Italy’s capital has long been known for food that uses seasonal ingredients like artichokes (harvested in April) or zucchinis flowers (available in summer), as well as creamy cheeses like Ricotta. Rome is also at the forefront of the country’s latest food trends. Make a beeline for the creative Trastevere neighborhood to find dozens of small trattorias serving up both classic and fusion cuisine in Italy. Must-try dish: Pasta alla Carbonara
Tuscan cooking is all about using simple ingredients whose flavors are allowed to shine through. Rich truffles and hearty cannellini beans are just a few things you can expect to see on the menu. The region’s capital Florence claims to be the birthplace of creamy gelato, while cheese lovers should make a trip to Siena to try its local Pecorino cheese. Soups are also particularly popular in Tuscany and you’ll be able to sample Zuppa alla pisana (a broth made with kale and beans) in Pisa. Must-try dish: Pappa al Pomodoro soup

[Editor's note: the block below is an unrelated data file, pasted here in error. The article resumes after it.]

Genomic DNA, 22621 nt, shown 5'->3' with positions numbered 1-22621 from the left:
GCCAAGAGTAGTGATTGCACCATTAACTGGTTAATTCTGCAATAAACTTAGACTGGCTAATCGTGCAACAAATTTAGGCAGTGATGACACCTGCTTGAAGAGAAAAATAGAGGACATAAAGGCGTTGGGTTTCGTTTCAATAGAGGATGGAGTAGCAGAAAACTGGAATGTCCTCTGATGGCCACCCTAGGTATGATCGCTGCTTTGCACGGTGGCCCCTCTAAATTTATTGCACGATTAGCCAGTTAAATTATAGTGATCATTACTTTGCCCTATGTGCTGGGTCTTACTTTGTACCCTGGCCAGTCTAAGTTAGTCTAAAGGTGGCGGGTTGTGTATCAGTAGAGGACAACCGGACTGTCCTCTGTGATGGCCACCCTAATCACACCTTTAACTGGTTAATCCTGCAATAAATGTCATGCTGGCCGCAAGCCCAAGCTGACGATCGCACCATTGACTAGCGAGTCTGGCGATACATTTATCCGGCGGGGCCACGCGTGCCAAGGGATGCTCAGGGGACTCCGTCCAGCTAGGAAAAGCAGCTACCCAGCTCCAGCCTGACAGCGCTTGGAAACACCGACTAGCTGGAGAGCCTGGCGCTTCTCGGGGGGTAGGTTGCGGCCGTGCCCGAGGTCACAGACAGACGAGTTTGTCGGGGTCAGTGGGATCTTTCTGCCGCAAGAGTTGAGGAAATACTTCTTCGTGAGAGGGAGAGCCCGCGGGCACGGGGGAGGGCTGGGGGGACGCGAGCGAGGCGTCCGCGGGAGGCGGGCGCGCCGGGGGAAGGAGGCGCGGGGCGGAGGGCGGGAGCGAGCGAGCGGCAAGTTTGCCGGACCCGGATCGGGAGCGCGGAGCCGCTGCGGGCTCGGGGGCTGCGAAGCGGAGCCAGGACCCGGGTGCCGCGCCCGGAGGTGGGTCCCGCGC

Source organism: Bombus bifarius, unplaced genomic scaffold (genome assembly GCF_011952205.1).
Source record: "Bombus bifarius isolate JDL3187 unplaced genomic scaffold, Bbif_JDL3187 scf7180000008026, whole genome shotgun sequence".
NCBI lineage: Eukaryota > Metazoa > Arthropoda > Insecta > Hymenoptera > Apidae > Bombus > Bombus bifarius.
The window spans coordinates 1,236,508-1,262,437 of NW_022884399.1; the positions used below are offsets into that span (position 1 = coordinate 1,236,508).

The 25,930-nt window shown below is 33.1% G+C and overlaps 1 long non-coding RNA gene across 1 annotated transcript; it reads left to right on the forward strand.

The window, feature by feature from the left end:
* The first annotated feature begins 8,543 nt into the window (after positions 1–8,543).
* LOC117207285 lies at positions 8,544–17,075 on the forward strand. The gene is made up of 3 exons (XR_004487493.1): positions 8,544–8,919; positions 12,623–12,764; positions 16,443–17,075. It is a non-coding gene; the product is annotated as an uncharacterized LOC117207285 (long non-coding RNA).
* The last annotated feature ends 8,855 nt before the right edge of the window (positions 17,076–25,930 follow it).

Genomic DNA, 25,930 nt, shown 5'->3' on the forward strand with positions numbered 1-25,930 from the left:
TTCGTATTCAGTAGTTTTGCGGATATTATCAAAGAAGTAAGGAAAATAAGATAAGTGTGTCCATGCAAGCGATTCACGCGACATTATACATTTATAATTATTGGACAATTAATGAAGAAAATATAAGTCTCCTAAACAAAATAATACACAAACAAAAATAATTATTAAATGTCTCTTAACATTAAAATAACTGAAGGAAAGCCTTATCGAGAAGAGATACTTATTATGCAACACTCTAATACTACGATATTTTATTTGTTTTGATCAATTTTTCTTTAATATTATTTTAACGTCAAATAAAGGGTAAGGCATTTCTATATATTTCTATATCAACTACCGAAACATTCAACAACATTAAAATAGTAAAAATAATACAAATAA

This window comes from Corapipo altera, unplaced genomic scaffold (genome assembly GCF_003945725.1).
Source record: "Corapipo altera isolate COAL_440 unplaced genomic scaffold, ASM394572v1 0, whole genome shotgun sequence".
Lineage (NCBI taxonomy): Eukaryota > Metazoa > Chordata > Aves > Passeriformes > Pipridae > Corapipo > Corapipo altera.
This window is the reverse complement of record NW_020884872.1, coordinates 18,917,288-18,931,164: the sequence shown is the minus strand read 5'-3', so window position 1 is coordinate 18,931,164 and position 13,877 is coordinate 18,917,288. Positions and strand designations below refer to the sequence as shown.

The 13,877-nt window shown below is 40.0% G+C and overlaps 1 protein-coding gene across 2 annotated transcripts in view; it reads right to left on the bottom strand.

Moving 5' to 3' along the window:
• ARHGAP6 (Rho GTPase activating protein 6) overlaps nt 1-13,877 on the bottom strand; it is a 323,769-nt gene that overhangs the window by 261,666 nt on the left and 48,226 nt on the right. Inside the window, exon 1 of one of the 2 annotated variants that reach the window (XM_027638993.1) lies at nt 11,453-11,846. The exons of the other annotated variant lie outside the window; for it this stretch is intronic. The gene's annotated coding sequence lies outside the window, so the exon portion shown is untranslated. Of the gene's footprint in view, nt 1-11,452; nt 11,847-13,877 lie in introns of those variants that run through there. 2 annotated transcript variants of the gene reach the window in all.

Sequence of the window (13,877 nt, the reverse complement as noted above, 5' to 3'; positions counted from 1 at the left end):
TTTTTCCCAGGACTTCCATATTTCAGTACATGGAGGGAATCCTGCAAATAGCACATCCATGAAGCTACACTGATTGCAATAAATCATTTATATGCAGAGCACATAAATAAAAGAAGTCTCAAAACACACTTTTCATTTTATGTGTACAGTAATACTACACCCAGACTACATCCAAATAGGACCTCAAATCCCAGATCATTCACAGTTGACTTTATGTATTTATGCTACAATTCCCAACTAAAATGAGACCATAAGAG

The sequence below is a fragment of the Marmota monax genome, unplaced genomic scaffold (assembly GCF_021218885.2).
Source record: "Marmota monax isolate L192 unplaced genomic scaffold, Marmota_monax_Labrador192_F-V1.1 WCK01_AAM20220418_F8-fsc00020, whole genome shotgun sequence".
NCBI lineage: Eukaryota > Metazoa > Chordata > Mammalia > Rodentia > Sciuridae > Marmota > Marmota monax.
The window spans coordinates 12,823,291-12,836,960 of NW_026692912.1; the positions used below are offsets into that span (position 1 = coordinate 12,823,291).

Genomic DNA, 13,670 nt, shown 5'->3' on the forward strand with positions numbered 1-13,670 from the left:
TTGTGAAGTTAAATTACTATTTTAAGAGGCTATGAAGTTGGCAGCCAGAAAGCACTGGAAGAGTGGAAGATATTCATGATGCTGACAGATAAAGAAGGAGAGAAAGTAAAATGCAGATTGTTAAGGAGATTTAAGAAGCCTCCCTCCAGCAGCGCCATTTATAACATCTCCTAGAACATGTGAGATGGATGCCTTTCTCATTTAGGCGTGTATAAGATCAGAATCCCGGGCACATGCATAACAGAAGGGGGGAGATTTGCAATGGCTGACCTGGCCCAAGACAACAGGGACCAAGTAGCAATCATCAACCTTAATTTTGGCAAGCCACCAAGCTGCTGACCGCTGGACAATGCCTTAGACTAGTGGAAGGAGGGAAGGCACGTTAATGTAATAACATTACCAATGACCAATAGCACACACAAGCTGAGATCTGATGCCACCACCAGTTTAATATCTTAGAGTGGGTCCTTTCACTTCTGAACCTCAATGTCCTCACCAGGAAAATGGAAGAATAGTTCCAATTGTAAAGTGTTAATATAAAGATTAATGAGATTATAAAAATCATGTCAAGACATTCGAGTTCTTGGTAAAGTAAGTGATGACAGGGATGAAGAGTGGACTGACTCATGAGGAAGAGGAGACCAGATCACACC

The Amalfi Coast
The Amalfi Coast’s charming collection of cliffside fishing villages has helped secure it as one of the best spots in mainland Italy for fish and seafood. Tuck into juicy king prawns or salty clams tossed into hand-made pasta or enjoy one of the region’s mouth-watering local cheeses like Mozzarella or Provolone del Monaco. Due to its status as a high end vacation destination, you’ll find many Michelin-star restaurants dotted along the Amalfi Coast, including Don Alfonso 1890 that’s housed in a Neapolitan palace just outside Salerno. Make sure you reserve a table in advance! Must-try dish: Spaghetti alle Vongole
Venice’s proximity to the ocean means its traditional food is packed with wholesome bean soups as well as flavoursome seafood dishes, from squid ink risotto to centuries-old antipasti consisting of preserved sardines or creamed dried cod. The city’s romantic waterways are criss-crossed with alleys hosting dozens of tempting eateries, some of which have been there for decades, plus you’ll find plenty of colorful, fresh ingredients in markets like the one near Rialto Bridge. Must-try dish: Minestra de Pasta e Fasioi
The unofficial birthplace of Italy’s classic Pizza Margherita, Naples is packed with more pizzerias than you’ll ever be able to dine at. In fact, the city has even gained UNESCO cultural heritage status for its pizza making. If you need a break from pizza during your visit though, try Neapolitan pasta dishes filled with salty seafood, fresh legumes or potatoes. For something sweet, savor some Neapolitan Struffoli – deep-fried dough balls drizzled in honey and sprinkles. Must-try dish: Pizza Napoletana